Cholesterol and 25-hydroxycholesterol inhibit activation of SREBPs by different mechanisms, both involving SCAP and insigs

Christopher M. Adams, Julian Reitz, Jef K. De Brabander, Jamison D. Feramisco, Lu Li, Michael S. Brown, Joseph L. Goldstein

Research output: Contribution to journalArticlepeer-review


The current paper demonstrates that cholesterol and its hydroxylated derivative, 25-hydroxycholesterol (25-HC), inhibit cholesterol synthesis by two different mechanisms, both involving the proteins that control sterol regulatory element-binding proteins (SREBPs), membrane-bound transcription factors that activate genes encoding enzymes of lipid synthesis. Using methyl-β- cyclodextrin as a delivery vehicle, we show that cholesterol enters cultured Chinese hamster ovary cells and elicits a conformational change in SREBP cleavage-activating protein (SCAP), as revealed by the appearance of a new fragment in tryptic digests. This change causes SCAP to bind to Insigs, which are endoplasmic reticulum retention proteins that abrogate movement of the SCAP-SREBP complex to the Golgi apparatus where SBEBPs are normally processed to their active forms. Direct binding of cholesterol to SCAP in intact cells was demonstrated by showing that a photoactivated derivative of cholesterol cross-links to the membrane domain of SCAP. The inhibitory actions of cholesterol do not require the isooctyl side chain or the Δ5-double bond of cholesterol, but they do require the 30-hydroxyl group. 25-HC is more potent than cholesterol in eliciting SCAP binding to Insigs, but 25-HC does not cause a detectable conformational change in SCAP. Moreover, a photoactivated derivative of 25-HC does not cross-link to SCAP. These data imply that cholesterol interacts with SCAP directly by inducing it to bind to Insigs, whereas 25-HC works indirectly through a putative 25-HC sensor protein that elicits SCAP-Insig binding.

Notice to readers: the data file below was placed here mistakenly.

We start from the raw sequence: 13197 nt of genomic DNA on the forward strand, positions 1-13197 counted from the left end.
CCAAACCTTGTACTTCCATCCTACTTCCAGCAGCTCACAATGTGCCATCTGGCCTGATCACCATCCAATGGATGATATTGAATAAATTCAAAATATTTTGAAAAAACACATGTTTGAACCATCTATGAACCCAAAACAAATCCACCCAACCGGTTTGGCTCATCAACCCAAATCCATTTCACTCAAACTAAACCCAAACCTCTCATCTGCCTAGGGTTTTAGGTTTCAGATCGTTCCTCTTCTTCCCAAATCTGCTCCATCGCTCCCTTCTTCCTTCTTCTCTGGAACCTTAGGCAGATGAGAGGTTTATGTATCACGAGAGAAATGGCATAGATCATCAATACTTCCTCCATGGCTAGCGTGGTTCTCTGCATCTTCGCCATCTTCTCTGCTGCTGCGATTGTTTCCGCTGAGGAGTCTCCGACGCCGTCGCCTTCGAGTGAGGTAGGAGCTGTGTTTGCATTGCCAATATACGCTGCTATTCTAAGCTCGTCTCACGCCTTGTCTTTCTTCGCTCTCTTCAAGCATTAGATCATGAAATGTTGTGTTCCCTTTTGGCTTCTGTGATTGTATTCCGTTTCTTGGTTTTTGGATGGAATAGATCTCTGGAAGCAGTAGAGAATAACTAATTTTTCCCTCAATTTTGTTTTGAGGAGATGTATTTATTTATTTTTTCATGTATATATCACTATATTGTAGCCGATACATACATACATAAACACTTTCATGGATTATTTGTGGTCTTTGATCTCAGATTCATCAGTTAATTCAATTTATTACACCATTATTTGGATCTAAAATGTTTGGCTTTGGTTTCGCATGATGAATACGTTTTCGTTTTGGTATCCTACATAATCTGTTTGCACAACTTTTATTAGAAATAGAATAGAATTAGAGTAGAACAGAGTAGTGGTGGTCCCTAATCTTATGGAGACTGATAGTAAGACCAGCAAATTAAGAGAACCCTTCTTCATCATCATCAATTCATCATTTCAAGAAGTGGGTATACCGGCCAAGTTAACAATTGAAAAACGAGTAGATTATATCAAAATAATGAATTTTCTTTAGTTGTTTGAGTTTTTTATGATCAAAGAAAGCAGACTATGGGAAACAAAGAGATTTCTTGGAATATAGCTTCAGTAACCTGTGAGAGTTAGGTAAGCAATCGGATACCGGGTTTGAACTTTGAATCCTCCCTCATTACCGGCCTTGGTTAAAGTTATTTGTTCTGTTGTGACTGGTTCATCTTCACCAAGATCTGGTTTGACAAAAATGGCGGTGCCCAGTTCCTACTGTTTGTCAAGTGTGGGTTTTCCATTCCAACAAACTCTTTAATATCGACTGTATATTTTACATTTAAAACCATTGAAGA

Original languageEnglish (US)
Pages (from-to)52772-52780
Number of pages9
JournalJournal of Biological Chemistry
Issue number50
StatePublished - Dec 10 2004

ASJC Scopus subject areas

  • Biochemistry
  • Molecular Biology
  • Cell Biology


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